Is Hybrid Expedition Cruising for You: A Look at Hurtigruten's Roald Amundsen

Entrance to the launch room on Hurtigruten's Roald Amundsen.
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We live in an age of fads; many become part of our culture. The new “fad” in cruise travel is expedition cruising. While expedition cruises are not that new, all of a sudden it’s the “hottest” segment of travel by water.

Several major cruise lines are building expedition cruise ships. Just launched was the Scenic Eclipse, ahead of Crystal’s new expedition ship that’s coming. Seabourn, the luxury boutique cruise line, is also building an expedition cruise ship. Ponant is building five of them! Silversea already has an expedition cruise division and, in the luxury space, was one of the first in North America to truly expand this niche. (I also posted about Celebrity Flora this past summer.)

It may be more difficult to truly define what makes an expedition cruise ship. Certainly, those built to ply Arctic and Antarctic waters, with ice-hardened hulls and expedition specialists and lecturers on board, fit the definition well. And while all of these are newer entrants into this space, what they all share in common is providing travel luxury onboard, in terms of suite comforts, while providing a diverse level of adventure excursions ashore.

Then there’s Huritgruten, the Norwegian line that is presently the largest expedition cruise line with a storied past of cruising the Norwegian coast. I didn’t mention the company above because the focus of this post is to introduce you to Hurtigruten’s new ship, Roald Amundsen, noteworthy as being the first hybrid electric cruise ship that cruises the world with an expedition team, kayaks, hiking poles, and even camping gear for those die-hards that want to have an experience of camping overnight on Antarctica (porta-potties and appropriate clothing provided, of course).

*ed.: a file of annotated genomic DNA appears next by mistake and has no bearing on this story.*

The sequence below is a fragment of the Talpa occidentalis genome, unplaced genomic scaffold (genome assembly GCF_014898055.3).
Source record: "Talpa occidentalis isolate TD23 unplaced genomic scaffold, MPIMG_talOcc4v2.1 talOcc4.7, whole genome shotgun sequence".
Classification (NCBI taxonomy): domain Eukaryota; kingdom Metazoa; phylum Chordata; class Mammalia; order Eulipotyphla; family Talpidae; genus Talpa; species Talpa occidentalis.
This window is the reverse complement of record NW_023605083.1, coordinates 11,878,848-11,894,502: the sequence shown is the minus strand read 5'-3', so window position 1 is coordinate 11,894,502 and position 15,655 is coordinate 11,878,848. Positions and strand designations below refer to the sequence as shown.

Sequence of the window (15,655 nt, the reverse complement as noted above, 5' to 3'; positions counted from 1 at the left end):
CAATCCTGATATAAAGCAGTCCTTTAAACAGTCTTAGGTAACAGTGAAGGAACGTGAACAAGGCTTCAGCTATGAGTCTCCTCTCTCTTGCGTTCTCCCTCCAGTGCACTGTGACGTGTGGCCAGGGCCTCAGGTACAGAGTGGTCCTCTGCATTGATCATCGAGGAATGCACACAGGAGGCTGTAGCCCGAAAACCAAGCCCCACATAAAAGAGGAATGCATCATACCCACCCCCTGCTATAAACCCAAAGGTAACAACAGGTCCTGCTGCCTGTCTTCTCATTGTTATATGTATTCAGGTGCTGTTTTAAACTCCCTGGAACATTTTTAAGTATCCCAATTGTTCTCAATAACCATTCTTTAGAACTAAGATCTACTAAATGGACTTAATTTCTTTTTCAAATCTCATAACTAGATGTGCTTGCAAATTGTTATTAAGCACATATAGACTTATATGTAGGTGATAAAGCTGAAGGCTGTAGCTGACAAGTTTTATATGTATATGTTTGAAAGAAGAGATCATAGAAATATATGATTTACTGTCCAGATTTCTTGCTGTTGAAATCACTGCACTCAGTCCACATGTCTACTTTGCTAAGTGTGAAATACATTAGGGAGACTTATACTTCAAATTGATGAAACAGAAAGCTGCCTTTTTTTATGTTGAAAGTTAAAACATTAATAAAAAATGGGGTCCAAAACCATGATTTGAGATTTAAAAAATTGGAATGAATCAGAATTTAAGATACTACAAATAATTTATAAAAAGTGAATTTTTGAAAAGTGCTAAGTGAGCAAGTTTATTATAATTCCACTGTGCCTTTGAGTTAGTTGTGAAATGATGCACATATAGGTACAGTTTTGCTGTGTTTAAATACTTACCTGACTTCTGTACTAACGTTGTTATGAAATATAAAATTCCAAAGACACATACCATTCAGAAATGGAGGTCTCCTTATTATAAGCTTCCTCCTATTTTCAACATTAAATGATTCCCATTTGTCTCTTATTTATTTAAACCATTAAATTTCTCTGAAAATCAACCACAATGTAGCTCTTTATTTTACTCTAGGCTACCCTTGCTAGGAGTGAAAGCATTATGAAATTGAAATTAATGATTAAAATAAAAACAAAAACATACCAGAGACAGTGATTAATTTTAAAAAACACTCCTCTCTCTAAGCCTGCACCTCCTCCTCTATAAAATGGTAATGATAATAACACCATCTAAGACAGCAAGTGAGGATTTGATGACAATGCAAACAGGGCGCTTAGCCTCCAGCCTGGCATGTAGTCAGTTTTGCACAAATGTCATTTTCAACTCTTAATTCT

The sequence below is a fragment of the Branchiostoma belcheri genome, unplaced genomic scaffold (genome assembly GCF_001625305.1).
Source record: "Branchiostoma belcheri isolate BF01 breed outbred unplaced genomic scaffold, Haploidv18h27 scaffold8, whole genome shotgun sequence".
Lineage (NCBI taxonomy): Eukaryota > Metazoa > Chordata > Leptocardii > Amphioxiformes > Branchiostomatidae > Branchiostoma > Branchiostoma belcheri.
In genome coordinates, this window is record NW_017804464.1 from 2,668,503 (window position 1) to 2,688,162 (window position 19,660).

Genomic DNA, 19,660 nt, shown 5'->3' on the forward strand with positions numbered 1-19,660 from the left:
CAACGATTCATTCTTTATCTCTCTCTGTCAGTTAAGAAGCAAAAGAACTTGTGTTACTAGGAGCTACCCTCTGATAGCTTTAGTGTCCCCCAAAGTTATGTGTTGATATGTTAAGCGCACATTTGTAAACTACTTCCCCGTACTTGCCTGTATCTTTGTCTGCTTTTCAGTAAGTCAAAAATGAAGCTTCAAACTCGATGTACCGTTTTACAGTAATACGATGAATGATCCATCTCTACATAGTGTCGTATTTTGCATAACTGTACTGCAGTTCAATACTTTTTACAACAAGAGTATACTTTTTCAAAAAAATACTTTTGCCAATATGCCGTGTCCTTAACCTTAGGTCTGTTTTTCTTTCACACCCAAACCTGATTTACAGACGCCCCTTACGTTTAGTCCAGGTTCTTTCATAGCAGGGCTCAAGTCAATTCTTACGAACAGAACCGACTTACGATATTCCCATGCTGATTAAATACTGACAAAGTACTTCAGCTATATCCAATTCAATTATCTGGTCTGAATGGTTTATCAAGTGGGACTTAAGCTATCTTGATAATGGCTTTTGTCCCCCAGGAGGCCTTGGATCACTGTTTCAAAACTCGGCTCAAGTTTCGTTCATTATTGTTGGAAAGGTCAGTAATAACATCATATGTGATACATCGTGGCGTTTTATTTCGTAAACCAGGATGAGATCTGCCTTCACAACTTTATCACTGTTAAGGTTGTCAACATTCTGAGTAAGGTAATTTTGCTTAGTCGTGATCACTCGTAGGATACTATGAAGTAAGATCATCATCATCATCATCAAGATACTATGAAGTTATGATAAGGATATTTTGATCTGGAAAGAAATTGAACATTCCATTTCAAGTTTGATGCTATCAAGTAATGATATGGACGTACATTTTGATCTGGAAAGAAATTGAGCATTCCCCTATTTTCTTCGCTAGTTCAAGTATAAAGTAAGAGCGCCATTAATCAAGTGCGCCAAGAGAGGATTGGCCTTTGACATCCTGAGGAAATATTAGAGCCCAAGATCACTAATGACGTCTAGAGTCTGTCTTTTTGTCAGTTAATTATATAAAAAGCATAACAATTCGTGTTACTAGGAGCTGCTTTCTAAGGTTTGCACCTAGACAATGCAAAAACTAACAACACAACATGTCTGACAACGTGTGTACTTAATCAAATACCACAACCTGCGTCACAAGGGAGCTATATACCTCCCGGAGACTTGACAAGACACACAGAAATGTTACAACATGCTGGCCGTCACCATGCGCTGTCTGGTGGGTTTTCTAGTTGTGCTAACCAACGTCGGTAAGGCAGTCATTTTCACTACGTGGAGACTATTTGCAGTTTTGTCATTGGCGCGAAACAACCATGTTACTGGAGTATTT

I recently had the opportunity to overnight on Roald Amundsen, visit all its stateroom categories, enjoy its dining services, and meet its expedition team. There’s a lot to be excited about.

Hurtigruten's commitment to minimizing its footprint is laudatory. Of course, battery power still has serious limitations, and the current batteries will reduce emissions of pollutants by 20-25 percent. There is room to expand battery power on board, and certainly this ship, which was initially designed a few years ago and then built, is a positive start. The next generation of batteries from the supplier are supposed to provide a fourfold increase in efficiency. Also noteworthy is how Hurtigruten plans to use fish waste to create biofuel as well as eliminating use of single-use plastics.

Surprising to me was the scope of the Science Center onboard, replete with microscopes, hi-tech tools, a lecture room, an array of minerals, skeletons of wildlife, and interesting library selections.

The spa and fitness rooms were adequate, with changing rooms, two treatment rooms, and adequate exercise equipment to keep fit onboard, as well as the largest sauna I’ve ever seen on a cruise ship that overlooks the ocean.

Staterooms were certainly comfortable in all categories, with all offering at least two comfy lounge chairs, large screen TVs, comfortable beds, and luxurious duvets and wool blankets. Bathrooms were more utilitarian, more than adequate with walk-in showers (some higher category suites had tubs), and decent storage drawer for toiletries. The highest category of suites offered the luxury of space, some with an in-room artificial fireplace.

Not all of Hurtigruten's fleet is on par with Roald Amundsen. The company has older vessels, some of which are being refitted and updated and some that are not of the same standard as these state-of-the-art ships. But we can help you choose wisely. 

As for destinations, Hurtigruten is certainly a leader in Arctic and Antarctic cruising, and it has the most experience in these regions.

Hopefully, this description allays any fears on the part of travelers who have the passion to explore more of the less-traveled reaches of our planet but have feared stepping up because of perceptions of the challenges and difficulties exploring the far corners of our world. Given Hurtigruten's commitment to the environment, its cruises are worthy of consideration. Reach out to our team of experts to get your plans started.

Dan Ilves